Arktikugol seeks to move illegal orthodox cross at Svalbard

Trust Arktikugol wants the cross erected some 140 meters Pyramiden sign, to the right of the abolished buildings in the background. Photo: Thomas Nilsen

Norway has set June 10th as deadline to tear down the giant orthodox cross illegally erected last August in the Soviet ghost town of Pyramiden.

Trust Arktikugol, the Russian state-owned company running Moscow’s activities in Barentsburg and Pyramiden, asks in a letter to the Governor of Svalbard for permission to move the cross to inside the regulated zone for buildings in Pyramiden. The Barents Observer has received a copy of the letter from the Governor’s Office.

“Because the case is of great public importance and extra resources is needed to move the cross, the Trust asks the Governor of Svalbard to come up with an answer by June 10th…,“ the letter, which is signed by Director Ildar Neverov, reads.

Screenshot of letter. (The Independent Barents Observer)

Attached to the letter is a map, suggesting the cross to be moved and re-erected. The new location is some 140 meters from the “Pyramiden-sign” between the port and the main buildings of ghost town.

It was bishop Iyakov of Naryan-Mar and Mezen who led the ceremony to erect the giant orthodox cross in Pyramiden, a Soviet ghost town at Svalbard. The bishop is well-known for pushing Russia’s geopolitical ambitions in the Arctic by blessing polar outposts together with leaders of military and security structures.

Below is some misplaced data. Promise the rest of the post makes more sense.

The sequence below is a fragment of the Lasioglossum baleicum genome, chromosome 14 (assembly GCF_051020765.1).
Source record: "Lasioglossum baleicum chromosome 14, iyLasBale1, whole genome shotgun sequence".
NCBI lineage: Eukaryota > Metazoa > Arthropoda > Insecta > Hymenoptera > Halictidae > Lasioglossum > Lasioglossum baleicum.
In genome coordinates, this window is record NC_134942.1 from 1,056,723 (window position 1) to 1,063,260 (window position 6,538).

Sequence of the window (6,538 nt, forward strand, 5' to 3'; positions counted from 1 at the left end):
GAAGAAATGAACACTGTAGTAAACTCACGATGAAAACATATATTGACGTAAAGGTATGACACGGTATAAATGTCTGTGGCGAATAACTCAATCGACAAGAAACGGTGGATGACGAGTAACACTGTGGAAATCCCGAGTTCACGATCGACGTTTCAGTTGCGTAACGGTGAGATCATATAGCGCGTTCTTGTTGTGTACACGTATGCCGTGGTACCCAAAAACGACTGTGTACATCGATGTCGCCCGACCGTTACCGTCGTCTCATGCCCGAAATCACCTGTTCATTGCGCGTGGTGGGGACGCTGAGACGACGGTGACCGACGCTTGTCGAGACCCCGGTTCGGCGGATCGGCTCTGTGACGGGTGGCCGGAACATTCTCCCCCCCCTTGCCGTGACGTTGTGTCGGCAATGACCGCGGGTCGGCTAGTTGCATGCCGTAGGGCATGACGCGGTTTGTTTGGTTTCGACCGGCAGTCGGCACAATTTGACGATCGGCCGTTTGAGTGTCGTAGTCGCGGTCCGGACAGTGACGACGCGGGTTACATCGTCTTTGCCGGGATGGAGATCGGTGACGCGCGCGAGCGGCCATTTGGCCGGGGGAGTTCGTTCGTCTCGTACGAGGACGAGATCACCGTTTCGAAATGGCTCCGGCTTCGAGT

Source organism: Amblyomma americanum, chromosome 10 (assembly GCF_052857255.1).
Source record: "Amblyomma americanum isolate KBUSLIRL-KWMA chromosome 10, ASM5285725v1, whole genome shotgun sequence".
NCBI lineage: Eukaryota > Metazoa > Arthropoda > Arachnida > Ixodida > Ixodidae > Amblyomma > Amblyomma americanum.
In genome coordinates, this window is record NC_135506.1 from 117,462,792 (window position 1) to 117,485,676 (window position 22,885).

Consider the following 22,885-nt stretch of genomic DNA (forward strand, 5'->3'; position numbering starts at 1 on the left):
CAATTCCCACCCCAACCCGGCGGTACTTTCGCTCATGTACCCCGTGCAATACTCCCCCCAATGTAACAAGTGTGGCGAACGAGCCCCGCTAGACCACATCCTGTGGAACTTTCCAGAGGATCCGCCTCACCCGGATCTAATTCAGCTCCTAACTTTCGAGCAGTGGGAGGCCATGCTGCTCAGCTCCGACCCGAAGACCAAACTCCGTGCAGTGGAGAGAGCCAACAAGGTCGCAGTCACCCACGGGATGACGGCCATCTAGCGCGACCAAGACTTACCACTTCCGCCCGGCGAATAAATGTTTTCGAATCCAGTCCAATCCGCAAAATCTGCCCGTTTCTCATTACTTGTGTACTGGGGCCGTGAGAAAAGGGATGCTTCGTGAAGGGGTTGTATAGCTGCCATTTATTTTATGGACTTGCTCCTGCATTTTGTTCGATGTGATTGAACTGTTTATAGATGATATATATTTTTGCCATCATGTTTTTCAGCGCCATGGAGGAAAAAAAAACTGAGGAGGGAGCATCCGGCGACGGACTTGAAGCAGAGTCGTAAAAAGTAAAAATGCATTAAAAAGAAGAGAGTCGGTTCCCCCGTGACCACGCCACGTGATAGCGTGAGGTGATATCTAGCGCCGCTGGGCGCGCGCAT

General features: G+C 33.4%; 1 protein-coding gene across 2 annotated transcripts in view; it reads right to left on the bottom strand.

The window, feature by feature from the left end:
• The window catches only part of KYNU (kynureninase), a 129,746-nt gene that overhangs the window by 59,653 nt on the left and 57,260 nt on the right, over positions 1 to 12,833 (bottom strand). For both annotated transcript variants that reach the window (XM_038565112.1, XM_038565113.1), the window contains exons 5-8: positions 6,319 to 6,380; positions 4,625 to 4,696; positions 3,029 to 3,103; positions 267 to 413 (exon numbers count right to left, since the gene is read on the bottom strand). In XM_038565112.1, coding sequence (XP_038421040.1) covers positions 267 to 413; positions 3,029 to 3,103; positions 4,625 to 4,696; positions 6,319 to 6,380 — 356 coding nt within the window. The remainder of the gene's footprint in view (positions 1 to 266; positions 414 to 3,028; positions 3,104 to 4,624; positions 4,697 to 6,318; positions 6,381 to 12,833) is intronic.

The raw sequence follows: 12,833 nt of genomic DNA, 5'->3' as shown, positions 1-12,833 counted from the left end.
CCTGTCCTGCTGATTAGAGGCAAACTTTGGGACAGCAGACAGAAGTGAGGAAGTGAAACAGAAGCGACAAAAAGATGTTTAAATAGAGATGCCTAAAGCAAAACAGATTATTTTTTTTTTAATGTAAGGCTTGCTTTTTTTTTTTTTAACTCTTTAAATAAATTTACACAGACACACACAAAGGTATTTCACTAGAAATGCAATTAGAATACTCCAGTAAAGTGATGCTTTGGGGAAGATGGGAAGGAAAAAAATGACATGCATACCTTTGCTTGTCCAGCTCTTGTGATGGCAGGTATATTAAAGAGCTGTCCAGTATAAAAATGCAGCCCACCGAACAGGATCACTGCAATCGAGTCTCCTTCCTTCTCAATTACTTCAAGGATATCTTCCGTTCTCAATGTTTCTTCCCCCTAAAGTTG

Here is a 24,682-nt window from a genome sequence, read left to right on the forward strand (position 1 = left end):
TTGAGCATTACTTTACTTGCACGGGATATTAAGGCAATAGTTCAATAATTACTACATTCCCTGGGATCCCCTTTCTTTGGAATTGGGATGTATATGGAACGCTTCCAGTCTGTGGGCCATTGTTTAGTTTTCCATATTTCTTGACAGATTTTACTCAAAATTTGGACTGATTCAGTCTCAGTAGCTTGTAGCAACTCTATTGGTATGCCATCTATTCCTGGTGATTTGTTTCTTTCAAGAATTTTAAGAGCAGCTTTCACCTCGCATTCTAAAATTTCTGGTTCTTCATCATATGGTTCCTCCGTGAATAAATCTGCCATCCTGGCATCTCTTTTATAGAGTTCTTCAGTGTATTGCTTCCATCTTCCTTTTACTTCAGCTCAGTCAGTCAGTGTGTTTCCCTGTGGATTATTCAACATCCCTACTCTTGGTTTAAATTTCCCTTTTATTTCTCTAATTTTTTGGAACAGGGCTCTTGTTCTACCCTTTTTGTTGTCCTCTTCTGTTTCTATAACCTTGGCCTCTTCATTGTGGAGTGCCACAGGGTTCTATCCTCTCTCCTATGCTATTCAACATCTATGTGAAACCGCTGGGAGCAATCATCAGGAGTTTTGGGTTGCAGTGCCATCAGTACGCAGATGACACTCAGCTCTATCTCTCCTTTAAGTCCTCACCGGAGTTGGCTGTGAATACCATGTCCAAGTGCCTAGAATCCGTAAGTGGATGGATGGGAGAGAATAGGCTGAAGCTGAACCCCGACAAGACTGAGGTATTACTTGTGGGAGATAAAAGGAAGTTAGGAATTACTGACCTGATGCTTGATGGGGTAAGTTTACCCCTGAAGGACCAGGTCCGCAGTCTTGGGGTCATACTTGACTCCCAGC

Bishop Iyakov devoted his Svalbard cross to Georgy the Victorious, the saint seen in Russia as the protector of soldiers.

To underline the military message, a propagandistic St. George’s Ribbon decorated the cross. This ribbon is today a strong symbol of supporters of the Russian war against Ukraine.


Svalbard’s environmental protection and cultural act is strict and the Governor’s office underlines that erection of such a cross is not allowed without prior approval. “Trust Arktikugolis ordered to remove the cross that has been erected without permission in a cultural heritage, nature and outdoor area (KNF area) north of the harbor in Pyramiden,” the letter concludes.

In his appeal letter dated October 2, obtained by the Barents Observer, director Ildar Neverov draws historical lines back to the 16th century when the Pomors [Russian settlers living on the White Sea coasts] started to erect crosses along Arctic shipping lanes.

The appeal was turned down by the Ministry of Environment in Oslo and a deadline to demolish the cross was set to June 10th.

Related stories from around the North: 

Norway: Norway challenges Russia’s plans for Svalbard Education Centre, The Independent Barents Observer

Thomas Nilsen, The Independent Barents Observer

For more news from the Barents region visit The Independent Barents Observer.

Do you want to report an error or a typo? Click here!

Leave a Reply

Note: By submitting your comments, you acknowledge that Radio Canada International has the right to reproduce, broadcast and publicize those comments or any part thereof in any manner whatsoever. Radio Canada International does not endorse any of the views posted. Your comments will be pre-moderated and published if they meet netiquette guidelines.
Netiquette »

Your email address will not be published. Required fields are marked *